|Gene Krupa Reference Page BiographiesRoy Eldridge||Site Map
[Born: January 30, 1911 - Died: February 26, 1989]
ubbed "Little Jazz," the compact bundle of energy that was Roy Eldridge was all jazz.
No one loved playing or was more competitive. He took the innovations of Louis Armstrong a step higher and faster,
and added harmonic daring that captured the ear of young Dizzy Gillespie, whose idol Roy became.
As a soloist in many big bands, including those of Teddy Hill (with whom he made his first important records in 1935) and Fletcher Henderson, and on many great small-group sides with Billie Holiday and Teddy Wilson (1935-1941), Roy's style was studied by every trumpeter of the day, but it was his sensational flights with his own swinging little band in 1937 that really showed what this "Wizard of the Trumpet" could do.
In 1941, he became the first black musician to join an otherwise white band (Gene Krupa's) not just as a featured attraction or singer, but as a regular member of the section. He played the same role with Artie Shaw a few years later.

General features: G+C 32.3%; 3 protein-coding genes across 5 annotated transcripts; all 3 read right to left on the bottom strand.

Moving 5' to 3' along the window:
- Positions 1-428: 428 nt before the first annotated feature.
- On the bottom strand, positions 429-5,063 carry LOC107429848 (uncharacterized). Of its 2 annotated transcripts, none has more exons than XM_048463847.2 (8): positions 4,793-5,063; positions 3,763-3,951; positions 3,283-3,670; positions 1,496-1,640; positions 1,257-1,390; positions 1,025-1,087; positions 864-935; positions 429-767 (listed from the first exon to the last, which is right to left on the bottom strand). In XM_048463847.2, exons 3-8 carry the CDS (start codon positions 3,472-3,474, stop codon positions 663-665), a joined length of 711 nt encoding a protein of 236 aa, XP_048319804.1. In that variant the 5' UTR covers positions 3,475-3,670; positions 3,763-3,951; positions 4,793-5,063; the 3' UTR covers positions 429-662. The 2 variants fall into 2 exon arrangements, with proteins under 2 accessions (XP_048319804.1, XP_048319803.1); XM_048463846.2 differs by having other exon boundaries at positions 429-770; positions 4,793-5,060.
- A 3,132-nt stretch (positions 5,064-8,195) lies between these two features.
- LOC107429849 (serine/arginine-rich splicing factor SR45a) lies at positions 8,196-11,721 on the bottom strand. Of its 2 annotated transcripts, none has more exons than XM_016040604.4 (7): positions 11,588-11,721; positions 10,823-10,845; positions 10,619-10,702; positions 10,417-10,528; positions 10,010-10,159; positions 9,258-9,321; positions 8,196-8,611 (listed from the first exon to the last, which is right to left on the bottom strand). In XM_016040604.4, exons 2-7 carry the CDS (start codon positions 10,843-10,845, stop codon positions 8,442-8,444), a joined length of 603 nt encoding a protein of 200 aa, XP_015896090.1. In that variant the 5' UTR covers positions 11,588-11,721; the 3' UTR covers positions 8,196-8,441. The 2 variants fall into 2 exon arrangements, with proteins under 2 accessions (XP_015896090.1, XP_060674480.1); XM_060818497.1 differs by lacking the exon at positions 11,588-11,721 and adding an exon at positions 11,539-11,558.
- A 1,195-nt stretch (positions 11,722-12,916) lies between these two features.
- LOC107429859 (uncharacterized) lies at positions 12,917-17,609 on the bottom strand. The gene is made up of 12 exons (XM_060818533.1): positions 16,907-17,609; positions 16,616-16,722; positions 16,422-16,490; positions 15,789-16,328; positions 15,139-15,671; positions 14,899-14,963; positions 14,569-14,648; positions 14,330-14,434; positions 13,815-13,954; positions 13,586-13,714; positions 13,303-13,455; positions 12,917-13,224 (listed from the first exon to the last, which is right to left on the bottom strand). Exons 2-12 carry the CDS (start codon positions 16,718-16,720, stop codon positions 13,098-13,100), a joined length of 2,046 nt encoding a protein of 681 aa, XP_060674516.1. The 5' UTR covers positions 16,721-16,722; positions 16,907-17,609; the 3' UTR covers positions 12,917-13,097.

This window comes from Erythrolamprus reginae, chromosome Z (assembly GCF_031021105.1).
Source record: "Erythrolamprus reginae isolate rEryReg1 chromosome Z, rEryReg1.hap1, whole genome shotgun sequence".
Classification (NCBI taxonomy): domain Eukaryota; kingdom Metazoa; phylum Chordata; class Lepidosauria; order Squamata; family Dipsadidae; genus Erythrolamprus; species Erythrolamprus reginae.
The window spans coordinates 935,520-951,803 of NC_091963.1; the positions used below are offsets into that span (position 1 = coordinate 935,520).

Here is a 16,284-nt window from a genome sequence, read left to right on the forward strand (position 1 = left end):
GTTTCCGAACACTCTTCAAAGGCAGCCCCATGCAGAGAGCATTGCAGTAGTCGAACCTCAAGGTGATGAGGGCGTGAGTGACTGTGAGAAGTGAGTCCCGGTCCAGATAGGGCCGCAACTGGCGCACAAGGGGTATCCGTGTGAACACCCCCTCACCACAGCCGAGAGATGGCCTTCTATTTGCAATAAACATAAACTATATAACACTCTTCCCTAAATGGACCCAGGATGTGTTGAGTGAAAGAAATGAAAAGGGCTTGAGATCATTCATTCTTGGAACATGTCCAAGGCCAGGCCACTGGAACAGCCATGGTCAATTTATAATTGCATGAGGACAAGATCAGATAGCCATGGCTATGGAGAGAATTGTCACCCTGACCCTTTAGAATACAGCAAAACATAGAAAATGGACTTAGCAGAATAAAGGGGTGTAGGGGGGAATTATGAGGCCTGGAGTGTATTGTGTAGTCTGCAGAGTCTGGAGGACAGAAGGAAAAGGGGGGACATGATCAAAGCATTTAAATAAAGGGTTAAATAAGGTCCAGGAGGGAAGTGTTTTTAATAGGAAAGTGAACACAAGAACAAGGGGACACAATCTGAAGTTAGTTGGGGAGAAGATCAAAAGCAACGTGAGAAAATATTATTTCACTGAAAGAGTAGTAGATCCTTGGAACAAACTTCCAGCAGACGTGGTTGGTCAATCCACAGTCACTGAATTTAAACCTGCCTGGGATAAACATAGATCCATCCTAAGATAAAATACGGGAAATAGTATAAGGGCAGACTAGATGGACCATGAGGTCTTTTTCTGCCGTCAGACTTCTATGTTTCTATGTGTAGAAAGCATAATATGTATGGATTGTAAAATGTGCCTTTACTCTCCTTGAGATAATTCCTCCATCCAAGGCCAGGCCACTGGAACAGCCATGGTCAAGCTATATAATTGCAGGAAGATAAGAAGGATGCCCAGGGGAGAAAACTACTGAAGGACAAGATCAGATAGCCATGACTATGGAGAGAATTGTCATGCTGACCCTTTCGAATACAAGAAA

After 1945, he strictly led his own bands, big or small, though he joined other stars in Jazz at the Philharmonic, of which he was a mainstay from the 40s through the 70s. In JATP, he was often teamed with Coleman Hawkins; these two giants also worked a lot together on their own.
A heart attack in 1980 brought Eldridge's trumpet playing career to a close. Thereafter he performed only occasionally, usually as a singer, drummer and even pianist. Tired of the demanding life of a full-time musician, he began to spend more time at home with his Wife, Vi, and focus on his hobbies of carpentry, radio engineering and electronics. Eldridge died in 1989, just three weeks after his wife.
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